Using advanced methods on data processing for wildfire detection and monitoring, numerical weather prediction models, and remote sensing, the Global Wildfire Information System (GWIS) enables enhanced wildfire prevention, preparedness and effectiveness in wildfire management. GWIS provides the first global database of wildfire events for a continuous time frame (between 2001-2019) enabling the analysis of wildfire regimes worldwide and providing the basis for the assessment of potential effects of climate change.
Over the 2019-2020 summer, bushfires heavily impacted various regions in Australia and caused widespread harm to people and animals and damage to the economy. Multiple states of emergency were declared across New South Wales, Victoria, and the Australian Capital Territory. During the most critical phase between December 2019 and January 2020, the European Commission established contact with the Australian government to offer support in terms of physical means and analysis of the situation, drawing on the GWIS data.
At the global level, GWIS is set to be a unique resource supporting developing countries that may not have access to national-level information on wildfires. Unfortunately, those being most affected by disasters more often include middle and low-income and developing countries according to the UN Development Programme (2018). This global open data portal is providing necessary information to those countries that need it most.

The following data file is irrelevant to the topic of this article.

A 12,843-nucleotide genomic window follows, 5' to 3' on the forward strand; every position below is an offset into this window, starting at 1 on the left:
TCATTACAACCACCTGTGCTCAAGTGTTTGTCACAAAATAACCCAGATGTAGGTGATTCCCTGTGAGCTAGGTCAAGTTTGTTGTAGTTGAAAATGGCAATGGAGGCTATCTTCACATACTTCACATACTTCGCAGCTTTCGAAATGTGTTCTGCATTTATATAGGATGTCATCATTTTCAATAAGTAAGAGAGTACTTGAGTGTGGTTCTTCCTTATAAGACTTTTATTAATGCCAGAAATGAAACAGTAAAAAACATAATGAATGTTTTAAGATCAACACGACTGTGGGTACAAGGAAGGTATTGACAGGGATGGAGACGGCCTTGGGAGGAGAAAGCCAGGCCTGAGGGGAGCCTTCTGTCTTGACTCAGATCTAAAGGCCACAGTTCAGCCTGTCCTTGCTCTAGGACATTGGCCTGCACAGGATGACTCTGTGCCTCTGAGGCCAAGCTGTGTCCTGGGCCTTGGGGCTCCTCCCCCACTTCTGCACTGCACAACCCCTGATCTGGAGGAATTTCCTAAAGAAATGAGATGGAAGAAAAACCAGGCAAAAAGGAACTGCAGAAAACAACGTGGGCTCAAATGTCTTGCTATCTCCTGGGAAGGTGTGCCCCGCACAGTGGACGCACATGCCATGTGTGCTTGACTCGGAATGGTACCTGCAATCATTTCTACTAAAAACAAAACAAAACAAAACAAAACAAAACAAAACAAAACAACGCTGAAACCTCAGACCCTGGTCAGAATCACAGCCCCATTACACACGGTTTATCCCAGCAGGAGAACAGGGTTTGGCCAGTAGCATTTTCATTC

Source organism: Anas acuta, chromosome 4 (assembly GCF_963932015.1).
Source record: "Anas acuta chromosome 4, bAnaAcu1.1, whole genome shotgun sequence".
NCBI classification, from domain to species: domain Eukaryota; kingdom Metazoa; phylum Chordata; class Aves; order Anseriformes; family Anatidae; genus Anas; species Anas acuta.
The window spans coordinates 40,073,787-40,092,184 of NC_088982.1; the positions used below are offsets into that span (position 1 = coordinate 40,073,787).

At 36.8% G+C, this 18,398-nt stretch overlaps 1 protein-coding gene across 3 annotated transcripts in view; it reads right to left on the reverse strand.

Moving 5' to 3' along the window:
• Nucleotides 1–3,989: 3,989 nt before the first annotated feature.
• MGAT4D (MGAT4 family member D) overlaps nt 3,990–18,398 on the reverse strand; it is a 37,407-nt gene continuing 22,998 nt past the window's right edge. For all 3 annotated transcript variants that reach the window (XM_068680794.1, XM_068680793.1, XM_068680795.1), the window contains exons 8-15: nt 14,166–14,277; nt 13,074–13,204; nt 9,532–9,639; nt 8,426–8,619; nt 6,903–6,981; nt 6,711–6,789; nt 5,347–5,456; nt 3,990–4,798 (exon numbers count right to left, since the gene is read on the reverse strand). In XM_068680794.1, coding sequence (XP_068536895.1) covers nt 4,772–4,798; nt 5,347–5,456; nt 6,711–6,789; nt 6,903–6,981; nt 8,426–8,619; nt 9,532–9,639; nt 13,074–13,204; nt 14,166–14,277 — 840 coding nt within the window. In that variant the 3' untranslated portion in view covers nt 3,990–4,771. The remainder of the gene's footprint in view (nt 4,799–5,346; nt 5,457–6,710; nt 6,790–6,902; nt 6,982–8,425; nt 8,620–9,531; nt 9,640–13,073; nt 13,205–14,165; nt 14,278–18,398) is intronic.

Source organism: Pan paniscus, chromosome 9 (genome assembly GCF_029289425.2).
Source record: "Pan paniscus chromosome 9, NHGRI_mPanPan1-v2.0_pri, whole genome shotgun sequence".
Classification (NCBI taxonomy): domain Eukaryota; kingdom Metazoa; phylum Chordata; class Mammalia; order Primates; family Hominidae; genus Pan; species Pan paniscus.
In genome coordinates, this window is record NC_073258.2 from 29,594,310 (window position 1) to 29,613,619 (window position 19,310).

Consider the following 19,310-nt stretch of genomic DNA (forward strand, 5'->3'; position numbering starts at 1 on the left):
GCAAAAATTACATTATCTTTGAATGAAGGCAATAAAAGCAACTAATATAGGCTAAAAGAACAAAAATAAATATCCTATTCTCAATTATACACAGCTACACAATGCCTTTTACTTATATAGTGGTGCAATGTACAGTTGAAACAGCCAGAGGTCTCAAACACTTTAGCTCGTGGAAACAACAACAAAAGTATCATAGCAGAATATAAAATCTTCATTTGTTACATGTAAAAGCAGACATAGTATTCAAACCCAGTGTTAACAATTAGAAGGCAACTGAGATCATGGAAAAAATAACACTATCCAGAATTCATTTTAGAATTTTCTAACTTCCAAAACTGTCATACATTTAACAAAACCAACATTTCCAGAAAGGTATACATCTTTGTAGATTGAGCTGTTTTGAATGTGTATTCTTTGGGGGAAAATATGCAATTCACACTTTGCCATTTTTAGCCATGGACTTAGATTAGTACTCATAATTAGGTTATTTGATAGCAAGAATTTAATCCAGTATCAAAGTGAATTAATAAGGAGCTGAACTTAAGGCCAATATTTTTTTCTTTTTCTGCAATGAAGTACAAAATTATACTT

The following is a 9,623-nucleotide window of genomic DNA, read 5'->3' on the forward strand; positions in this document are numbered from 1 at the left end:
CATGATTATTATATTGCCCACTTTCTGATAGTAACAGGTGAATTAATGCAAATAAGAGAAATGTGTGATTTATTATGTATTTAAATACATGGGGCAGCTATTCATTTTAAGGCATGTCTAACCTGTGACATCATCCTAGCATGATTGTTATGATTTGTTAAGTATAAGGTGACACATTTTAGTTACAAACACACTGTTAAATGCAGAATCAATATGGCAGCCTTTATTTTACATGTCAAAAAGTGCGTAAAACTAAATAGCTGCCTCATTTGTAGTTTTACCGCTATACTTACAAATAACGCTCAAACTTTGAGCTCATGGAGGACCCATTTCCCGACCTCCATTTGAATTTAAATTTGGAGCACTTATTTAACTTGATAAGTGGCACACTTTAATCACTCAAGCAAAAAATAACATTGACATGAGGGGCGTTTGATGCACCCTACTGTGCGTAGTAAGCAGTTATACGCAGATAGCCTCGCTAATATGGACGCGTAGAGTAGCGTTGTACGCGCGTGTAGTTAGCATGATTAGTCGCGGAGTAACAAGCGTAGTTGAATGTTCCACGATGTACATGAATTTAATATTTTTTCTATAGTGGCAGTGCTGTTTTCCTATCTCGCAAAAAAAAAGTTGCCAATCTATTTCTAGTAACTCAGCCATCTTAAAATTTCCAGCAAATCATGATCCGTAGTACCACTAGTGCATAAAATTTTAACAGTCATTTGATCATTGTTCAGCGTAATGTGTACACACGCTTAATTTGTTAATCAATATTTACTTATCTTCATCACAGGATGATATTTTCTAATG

Fiji’s location, on the boundary between the tectonic Australian Plate and the Pacific Plate, makes it vulnerable to many natural hazards, especially tsunamis. Understanding the need for a nationwide tsunami warning mass notification system, Tonkin + Taylor International (T+TI) stepped up to design a Tsunami Early Warning System (TEWS). This system applies a mixed methodology approach, using a combination of hydrodynamic models, probabilistic approaches, satellite and remote sensing, geographic information systems and quantitative analysis to determine maximum tsunami heights and exposure to tsunami hazard.